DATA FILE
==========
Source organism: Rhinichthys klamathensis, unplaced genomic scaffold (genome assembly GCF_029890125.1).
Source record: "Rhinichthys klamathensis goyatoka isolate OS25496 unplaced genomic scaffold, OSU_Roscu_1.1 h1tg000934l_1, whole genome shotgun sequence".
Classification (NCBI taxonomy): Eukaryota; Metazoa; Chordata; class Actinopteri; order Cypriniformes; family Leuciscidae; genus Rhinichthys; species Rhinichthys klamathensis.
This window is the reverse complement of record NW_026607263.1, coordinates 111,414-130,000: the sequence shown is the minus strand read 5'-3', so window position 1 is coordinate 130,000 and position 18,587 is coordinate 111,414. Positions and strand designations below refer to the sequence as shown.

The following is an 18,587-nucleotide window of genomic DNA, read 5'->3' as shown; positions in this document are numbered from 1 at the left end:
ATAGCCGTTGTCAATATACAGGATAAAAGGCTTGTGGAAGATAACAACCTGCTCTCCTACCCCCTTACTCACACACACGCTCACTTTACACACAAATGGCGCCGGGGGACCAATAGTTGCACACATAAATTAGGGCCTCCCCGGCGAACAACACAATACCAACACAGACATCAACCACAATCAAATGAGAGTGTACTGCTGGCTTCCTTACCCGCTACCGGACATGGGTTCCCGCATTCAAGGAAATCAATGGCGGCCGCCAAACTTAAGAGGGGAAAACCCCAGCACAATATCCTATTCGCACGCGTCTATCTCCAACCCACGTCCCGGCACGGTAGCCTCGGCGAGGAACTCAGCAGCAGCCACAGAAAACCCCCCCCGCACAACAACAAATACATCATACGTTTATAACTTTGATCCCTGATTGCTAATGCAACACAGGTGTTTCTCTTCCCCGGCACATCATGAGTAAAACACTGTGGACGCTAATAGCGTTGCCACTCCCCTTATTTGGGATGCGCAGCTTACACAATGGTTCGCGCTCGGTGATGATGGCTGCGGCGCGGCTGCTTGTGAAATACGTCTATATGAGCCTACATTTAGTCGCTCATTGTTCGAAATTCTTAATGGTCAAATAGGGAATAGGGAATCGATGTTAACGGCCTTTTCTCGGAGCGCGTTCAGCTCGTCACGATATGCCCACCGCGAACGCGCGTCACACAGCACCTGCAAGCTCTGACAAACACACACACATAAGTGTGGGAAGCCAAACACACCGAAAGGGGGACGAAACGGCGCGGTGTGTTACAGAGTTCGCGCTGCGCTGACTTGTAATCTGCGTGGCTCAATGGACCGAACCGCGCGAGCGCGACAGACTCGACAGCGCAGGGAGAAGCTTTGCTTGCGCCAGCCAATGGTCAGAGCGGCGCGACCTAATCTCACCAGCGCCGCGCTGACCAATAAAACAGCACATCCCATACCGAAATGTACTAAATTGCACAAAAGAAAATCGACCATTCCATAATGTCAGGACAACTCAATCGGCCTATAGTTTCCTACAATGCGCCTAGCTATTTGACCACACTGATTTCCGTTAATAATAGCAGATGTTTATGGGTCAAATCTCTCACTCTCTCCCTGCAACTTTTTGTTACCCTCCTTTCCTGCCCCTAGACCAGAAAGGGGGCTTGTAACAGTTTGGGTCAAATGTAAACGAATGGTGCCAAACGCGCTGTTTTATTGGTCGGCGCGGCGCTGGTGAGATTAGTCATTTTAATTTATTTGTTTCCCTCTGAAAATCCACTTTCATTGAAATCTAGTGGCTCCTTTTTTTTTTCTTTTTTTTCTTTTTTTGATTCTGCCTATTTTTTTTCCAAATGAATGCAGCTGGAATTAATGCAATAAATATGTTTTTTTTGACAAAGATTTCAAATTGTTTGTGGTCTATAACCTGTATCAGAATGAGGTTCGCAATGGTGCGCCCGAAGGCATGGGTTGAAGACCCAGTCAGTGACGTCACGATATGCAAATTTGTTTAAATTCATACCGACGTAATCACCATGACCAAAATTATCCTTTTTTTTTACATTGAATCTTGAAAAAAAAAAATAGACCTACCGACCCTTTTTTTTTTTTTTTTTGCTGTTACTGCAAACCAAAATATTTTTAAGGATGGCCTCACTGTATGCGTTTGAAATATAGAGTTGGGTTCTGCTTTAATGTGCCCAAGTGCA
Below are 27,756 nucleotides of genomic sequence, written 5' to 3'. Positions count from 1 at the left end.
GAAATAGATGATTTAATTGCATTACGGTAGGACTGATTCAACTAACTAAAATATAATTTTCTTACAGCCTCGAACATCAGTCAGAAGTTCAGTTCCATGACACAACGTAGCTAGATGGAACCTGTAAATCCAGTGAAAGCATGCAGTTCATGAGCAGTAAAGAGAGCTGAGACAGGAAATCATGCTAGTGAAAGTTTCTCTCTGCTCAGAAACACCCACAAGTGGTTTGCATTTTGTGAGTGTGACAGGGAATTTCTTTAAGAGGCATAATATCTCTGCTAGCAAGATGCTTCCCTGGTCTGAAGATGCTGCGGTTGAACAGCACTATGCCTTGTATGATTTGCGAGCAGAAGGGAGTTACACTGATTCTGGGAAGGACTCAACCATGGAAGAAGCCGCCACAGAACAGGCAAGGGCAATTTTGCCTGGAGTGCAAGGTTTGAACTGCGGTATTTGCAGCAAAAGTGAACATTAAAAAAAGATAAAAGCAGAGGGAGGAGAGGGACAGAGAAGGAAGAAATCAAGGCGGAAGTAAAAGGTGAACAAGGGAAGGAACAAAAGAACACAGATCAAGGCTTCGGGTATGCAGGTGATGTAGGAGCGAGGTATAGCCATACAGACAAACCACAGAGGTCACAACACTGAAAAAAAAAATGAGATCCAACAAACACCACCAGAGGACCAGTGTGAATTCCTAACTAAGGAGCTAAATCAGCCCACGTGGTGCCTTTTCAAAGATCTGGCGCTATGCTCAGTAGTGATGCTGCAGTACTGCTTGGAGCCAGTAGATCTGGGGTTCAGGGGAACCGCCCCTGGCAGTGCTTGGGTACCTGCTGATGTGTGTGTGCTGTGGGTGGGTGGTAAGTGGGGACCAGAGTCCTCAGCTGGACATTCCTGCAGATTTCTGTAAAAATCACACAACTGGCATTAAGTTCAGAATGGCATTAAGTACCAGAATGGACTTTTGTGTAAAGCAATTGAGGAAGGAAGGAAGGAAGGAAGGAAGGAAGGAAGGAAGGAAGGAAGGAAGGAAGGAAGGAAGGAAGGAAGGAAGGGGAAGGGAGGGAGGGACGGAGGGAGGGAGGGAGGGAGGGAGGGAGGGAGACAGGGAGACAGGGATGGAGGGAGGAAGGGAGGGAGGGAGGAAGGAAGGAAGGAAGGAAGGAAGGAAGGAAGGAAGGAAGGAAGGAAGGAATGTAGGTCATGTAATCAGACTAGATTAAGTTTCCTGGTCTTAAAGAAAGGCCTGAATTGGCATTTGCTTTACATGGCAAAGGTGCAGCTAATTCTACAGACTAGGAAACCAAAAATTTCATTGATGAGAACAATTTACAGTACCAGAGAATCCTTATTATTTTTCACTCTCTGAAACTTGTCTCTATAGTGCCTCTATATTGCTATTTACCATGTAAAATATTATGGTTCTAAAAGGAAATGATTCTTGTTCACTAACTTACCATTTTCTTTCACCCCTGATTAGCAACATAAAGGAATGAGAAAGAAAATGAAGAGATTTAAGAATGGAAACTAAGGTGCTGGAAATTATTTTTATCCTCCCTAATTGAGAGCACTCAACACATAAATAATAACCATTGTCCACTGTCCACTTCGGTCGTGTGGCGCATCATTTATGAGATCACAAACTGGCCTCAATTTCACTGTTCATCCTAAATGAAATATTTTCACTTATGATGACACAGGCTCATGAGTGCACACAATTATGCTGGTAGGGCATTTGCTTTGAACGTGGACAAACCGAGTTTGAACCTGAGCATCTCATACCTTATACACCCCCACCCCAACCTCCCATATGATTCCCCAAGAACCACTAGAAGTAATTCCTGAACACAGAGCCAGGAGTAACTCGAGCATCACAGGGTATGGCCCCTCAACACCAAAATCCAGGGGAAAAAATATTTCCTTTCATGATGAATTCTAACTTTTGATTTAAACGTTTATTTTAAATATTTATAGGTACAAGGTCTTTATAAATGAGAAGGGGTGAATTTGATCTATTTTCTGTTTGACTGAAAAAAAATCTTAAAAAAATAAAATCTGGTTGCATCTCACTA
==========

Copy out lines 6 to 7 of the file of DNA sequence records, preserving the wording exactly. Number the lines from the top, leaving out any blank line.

ATAGCCGTTGTCAATATACAGGATAAAAGGCTTGTGGAAGATAACAACCTGCTCTCCTACCCCCTTACTCACACACACGCTCACTTTACACACAAATGGCGCCGGGGGACCAATAGTTGCACACATAAATTAGGGCCTCCCCGGCGAACAACACAATACCAACACAGACATCAACCACAATCAAATGAGAGTGTACTGCTGGCTTCCTTACCCGCTACCGGACATGGGTTCCCGCATTCAAGGAAATCAATGGCGGCCGCCAAACTTAAGAGGGGAAAACCCCAGCACAATATCCTATTCGCACGCGTCTATCTCCAACCCACGTCCCGGCACGGTAGCCTCGGCGAGGAACTCAGCAGCAGCCACAGAAAACCCCCCCCGCACAACAACAAATACATCATACGTTTATAACTTTGATCCCTGATTGCTAATGCAACACAGGTGTTTCTCTTCCCCGGCACATCATGAGTAAAACACTGTGGACGCTAATAGCGTTGCCACTCCCCTTATTTGGGATGCGCAGCTTACACAATGGTTCGCGCTCGGTGATGATGGCTGCGGCGCGGCTGCTTGTGAAATACGTCTATATGAGCCTACATTTAGTCGCTCATTGTTCGAAATTCTTAATGGTCAAATAGGGAATAGGGAATCGATGTTAACGGCCTTTTCTCGGAGCGCGTTCAGCTCGTCACGATATGCCCACCGCGAACGCGCGTCACACAGCACCTGCAAGCTCTGACAAACACACACACATAAGTGTGGGAAGCCAAACACACCGAAAGGGGGACGAAACGGCGCGGTGTGTTACAGAGTTCGCGCTGCGCTGACTTGTAATCTGCGTGGCTCAATGGACCGAACCGCGCGAGCGCGACAGACTCGACAGCGCAGGGAGAAGCTTTGCTTGCGCCAGCCAATGGTCAGAGCGGCGCGACCTAATCTCACCAGCGCCGCGCTGACCAATAAAACAGCACATCCCATACCGAAATGTACTAAATTGCACAAAAGAAAATCGACCATTCCATAATGTCAGGACAACTCAATCGGCCTATAGTTTCCTACAATGCGCCTAGCTATTTGACCACACTGATTTCCGTTAATAATAGCAGATGTTTATGGGTCAAATCTCTCACTCTCTCCCTGCAACTTTTTGTTACCCTCCTTTCCTGCCCCTAGACCAGAAAGGGGGCTTGTAACAGTTTGGGTCAAATGTAAACGAATGGTGCCAAACGCGCTGTTTTATTGGTCGGCGCGGCGCTGGTGAGATTAGTCATTTTAATTTATTTGTTTCCCTCTGAAAATCCACTTTCATTGAAATCTAGTGGCTCCTTTTTTTTTTCTTTTTTTTCTTTTTTTGATTCTGCCTATTTTTTTTCCAAATGAATGCAGCTGGAATTAATGCAATAAATATGTTTTTTTTGACAAAGATTTCAAATTGTTTGTGGTCTATAACCTGTATCAGAATGAGGTTCGCAATGGTGCGCCCGAAGGCATGGGTTGAAGACCCAGTCAGTGACGTCACGATATGCAAATTTGTTTAAATTCATACCGACGTAATCACCATGACCAAAATTATCCTTTTTTTTTACATTGAATCTTGAAAAAAAAAAATAGACCTACCGACCCTTTTTTTTTTTTTTTTTGCTGTTACTGCAAACCAAAATATTTTTAAGGATGGCCTCACTGTATGCGTTTGAAATATAGAGTTGGGTTCTGCTTTAATGTGCCCAAGTGCA
Below are 27,756 nucleotides of genomic sequence, written 5' to 3'. Positions count from 1 at the left end.